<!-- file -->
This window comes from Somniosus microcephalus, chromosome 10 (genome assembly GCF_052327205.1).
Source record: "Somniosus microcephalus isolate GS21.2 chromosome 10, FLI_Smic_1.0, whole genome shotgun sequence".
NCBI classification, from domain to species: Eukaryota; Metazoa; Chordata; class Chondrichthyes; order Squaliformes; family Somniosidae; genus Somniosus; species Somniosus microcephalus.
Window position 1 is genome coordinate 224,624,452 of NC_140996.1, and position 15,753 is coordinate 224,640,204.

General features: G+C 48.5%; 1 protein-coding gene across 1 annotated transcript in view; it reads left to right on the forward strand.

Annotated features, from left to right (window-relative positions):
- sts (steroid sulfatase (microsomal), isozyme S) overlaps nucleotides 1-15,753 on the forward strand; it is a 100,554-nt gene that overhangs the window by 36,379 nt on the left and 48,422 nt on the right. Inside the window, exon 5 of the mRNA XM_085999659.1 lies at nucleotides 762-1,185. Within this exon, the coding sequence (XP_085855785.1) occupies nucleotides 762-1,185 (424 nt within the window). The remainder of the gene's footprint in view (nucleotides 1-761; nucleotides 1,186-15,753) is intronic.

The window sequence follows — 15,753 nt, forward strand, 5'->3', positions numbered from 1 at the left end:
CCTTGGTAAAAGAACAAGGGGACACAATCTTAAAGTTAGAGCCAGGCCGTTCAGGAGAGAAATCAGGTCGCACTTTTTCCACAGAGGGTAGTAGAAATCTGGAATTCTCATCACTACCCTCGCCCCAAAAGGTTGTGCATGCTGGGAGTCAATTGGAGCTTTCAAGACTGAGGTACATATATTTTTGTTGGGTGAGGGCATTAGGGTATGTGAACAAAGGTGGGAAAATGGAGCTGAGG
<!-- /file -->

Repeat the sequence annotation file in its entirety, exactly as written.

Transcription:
This window comes from Somniosus microcephalus, chromosome 10 (genome assembly GCF_052327205.1).
Source record: "Somniosus microcephalus isolate GS21.2 chromosome 10, FLI_Smic_1.0, whole genome shotgun sequence".
NCBI classification, from domain to species: Eukaryota; Metazoa; Chordata; class Chondrichthyes; order Squaliformes; family Somniosidae; genus Somniosus; species Somniosus microcephalus.
Window position 1 is genome coordinate 224,624,452 of NC_140996.1, and position 15,753 is coordinate 224,640,204.

General features: G+C 48.5%; 1 protein-coding gene across 1 annotated transcript in view; it reads left to right on the forward strand.

Annotated features, from left to right (window-relative positions):
- sts (steroid sulfatase (microsomal), isozyme S) overlaps nucleotides 1-15,753 on the forward strand; it is a 100,554-nt gene that overhangs the window by 36,379 nt on the left and 48,422 nt on the right. Inside the window, exon 5 of the mRNA XM_085999659.1 lies at nucleotides 762-1,185. Within this exon, the coding sequence (XP_085855785.1) occupies nucleotides 762-1,185 (424 nt within the window). The remainder of the gene's footprint in view (nucleotides 1-761; nucleotides 1,186-15,753) is intronic.

The window sequence follows — 15,753 nt, forward strand, 5'->3', positions numbered from 1 at the left end:
CCTTGGTAAAAGAACAAGGGGACACAATCTTAAAGTTAGAGCCAGGCCGTTCAGGAGAGAAATCAGGTCGCACTTTTTCCACAGAGGGTAGTAGAAATCTGGAATTCTCATCACTACCCTCGCCCCAAAAGGTTGTGCATGCTGGGAGTCAATTGGAGCTTTCAAGACTGAGGTACATATATTTTTGTTGGGTGAGGGCATTAGGGTATGTGAACAAAGGTGGGAAAATGGAGCTGAGG